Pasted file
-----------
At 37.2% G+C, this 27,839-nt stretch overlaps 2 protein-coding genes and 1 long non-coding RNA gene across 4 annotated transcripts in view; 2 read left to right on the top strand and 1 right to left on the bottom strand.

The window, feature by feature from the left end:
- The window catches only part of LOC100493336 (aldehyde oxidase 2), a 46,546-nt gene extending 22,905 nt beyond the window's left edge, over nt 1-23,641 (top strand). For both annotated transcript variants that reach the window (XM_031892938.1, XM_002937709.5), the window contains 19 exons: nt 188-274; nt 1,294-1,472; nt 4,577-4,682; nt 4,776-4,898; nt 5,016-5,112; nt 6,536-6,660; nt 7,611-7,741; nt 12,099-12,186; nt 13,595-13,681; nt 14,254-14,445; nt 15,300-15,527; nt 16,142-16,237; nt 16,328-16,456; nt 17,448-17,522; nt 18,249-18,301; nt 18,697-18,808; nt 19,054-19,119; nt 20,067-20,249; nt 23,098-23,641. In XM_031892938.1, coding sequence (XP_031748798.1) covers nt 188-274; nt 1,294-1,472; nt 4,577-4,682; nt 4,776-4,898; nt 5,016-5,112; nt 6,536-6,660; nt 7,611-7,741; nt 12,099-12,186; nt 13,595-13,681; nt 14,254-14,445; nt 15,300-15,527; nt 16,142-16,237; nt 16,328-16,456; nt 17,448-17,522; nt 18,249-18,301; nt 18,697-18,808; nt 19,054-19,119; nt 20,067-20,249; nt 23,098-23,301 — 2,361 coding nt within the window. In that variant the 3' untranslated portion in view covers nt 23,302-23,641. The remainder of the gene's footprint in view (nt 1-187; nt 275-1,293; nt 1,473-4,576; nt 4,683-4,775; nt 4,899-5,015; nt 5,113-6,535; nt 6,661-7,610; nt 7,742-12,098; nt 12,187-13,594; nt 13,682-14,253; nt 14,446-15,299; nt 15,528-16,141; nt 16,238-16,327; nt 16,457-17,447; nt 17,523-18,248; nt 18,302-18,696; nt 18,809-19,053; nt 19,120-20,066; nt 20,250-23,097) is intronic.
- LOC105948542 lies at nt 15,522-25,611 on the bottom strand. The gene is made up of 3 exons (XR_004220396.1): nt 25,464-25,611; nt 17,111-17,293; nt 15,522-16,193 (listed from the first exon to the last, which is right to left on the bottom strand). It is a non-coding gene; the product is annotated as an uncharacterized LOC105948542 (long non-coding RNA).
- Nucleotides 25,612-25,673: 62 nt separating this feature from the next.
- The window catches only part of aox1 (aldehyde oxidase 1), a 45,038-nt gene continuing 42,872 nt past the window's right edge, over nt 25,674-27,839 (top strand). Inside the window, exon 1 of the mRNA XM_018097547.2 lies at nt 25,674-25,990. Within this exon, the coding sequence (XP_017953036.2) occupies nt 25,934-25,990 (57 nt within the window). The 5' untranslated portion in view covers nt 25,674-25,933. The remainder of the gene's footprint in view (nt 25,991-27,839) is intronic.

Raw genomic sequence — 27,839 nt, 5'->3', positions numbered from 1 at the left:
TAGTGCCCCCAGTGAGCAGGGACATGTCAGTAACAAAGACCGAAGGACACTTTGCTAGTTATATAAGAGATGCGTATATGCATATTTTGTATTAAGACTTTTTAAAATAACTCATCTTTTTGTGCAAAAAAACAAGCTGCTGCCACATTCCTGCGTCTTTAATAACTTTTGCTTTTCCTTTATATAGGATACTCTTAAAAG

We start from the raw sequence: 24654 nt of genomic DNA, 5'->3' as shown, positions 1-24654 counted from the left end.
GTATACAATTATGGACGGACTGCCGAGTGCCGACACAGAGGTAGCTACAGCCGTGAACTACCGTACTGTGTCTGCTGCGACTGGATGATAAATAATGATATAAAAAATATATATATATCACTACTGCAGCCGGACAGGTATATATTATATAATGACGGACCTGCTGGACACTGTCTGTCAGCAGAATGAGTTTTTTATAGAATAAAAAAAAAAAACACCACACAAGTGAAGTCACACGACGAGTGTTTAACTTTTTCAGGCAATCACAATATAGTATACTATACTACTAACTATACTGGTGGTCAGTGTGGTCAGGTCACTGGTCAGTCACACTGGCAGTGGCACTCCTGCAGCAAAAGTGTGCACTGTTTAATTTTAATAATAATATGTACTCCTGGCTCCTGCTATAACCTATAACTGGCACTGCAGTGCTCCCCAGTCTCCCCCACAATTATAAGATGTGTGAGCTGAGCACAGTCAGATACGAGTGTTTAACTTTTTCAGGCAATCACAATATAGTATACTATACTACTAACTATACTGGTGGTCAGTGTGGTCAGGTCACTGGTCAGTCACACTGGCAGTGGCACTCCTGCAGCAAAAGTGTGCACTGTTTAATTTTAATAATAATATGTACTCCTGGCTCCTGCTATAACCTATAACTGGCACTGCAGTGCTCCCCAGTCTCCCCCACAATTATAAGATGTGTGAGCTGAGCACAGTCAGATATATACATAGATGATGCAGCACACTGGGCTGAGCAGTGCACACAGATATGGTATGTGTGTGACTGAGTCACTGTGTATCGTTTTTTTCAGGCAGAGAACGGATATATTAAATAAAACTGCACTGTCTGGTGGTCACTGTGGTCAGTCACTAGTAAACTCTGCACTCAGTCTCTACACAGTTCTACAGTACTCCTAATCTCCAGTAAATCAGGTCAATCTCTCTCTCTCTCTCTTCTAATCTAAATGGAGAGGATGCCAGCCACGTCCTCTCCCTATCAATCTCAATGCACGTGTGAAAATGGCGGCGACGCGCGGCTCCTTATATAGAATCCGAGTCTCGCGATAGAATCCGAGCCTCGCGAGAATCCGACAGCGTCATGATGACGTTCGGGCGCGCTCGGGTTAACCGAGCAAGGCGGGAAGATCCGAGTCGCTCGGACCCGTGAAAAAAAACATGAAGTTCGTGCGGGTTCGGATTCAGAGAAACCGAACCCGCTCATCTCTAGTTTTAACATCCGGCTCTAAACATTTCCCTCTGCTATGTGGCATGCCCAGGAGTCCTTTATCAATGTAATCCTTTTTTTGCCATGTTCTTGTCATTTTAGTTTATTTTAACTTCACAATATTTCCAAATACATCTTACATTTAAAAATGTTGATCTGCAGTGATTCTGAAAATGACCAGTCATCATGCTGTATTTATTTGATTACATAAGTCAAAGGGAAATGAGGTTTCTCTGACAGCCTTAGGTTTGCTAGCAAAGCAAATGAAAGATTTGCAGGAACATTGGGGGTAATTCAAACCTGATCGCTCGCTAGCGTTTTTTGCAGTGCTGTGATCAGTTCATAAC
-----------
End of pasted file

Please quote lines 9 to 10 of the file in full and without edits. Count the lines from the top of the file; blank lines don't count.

We start from the raw sequence: 24654 nt of genomic DNA, 5'->3' as shown, positions 1-24654 counted from the left end.
GTATACAATTATGGACGGACTGCCGAGTGCCGACACAGAGGTAGCTACAGCCGTGAACTACCGTACTGTGTCTGCTGCGACTGGATGATAAATAATGATATAAAAAATATATATATATCACTACTGCAGCCGGACAGGTATATATTATATAATGACGGACCTGCTGGACACTGTCTGTCAGCAGAATGAGTTTTTTATAGAATAAAAAAAAAAAACACCACACAAGTGAAGTCACACGACGAGTGTTTAACTTTTTCAGGCAATCACAATATAGTATACTATACTACTAACTATACTGGTGGTCAGTGTGGTCAGGTCACTGGTCAGTCACACTGGCAGTGGCACTCCTGCAGCAAAAGTGTGCACTGTTTAATTTTAATAATAATATGTACTCCTGGCTCCTGCTATAACCTATAACTGGCACTGCAGTGCTCCCCAGTCTCCCCCACAATTATAAGATGTGTGAGCTGAGCACAGTCAGATACGAGTGTTTAACTTTTTCAGGCAATCACAATATAGTATACTATACTACTAACTATACTGGTGGTCAGTGTGGTCAGGTCACTGGTCAGTCACACTGGCAGTGGCACTCCTGCAGCAAAAGTGTGCACTGTTTAATTTTAATAATAATATGTACTCCTGGCTCCTGCTATAACCTATAACTGGCACTGCAGTGCTCCCCAGTCTCCCCCACAATTATAAGATGTGTGAGCTGAGCACAGTCAGATATATACATAGATGATGCAGCACACTGGGCTGAGCAGTGCACACAGATATGGTATGTGTGTGACTGAGTCACTGTGTATCGTTTTTTTCAGGCAGAGAACGGATATATTAAATAAAACTGCACTGTCTGGTGGTCACTGTGGTCAGTCACTAGTAAACTCTGCACTCAGTCTCTACACAGTTCTACAGTACTCCTAATCTCCAGTAAATCAGGTCAATCTCTCTCTCTCTCTCTTCTAATCTAAATGGAGAGGATGCCAGCCACGTCCTCTCCCTATCAATCTCAATGCACGTGTGAAAATGGCGGCGACGCGCGGCTCCTTATATAGAATCCGAGTCTCGCGATAGAATCCGAGCCTCGCGAGAATCCGACAGCGTCATGATGACGTTCGGGCGCGCTCGGGTTAACCGAGCAAGGCGGGAAGATCCGAGTCGCTCGGACCCGTGAAAAAAAACATGAAGTTCGTGCGGGTTCGGATTCAGAGAAACCGAACCCGCTCATCTCTAGTTTTAACATCCGGCTCTAAACATTTCCCTCTGCTATGTGGCATGCCCAGGAGTCCTTTATCAATGTAATCCTTTTTTTGCCATGTTCTTGTCATTTTAGTTTATTTTAACTTCACAATATTTCCAAATACATCTTACATTTAAAAATGTTGATCTGCAGTGATTCTGAAAATGACCAGTCATCATGCTGTATTTATTTGATTACATAAGTCAAAGGGAAATGAGGTTTCTCTGACAGCCTTAGGTTTGCTAGCAAAGCAAATGAAAGATTTGCAGGAACATTGGGGGTAATTCAAACCTGATCGCTCGCTAGCGTTTTTTGCAGTGCTGTGATCAGTTCATAAC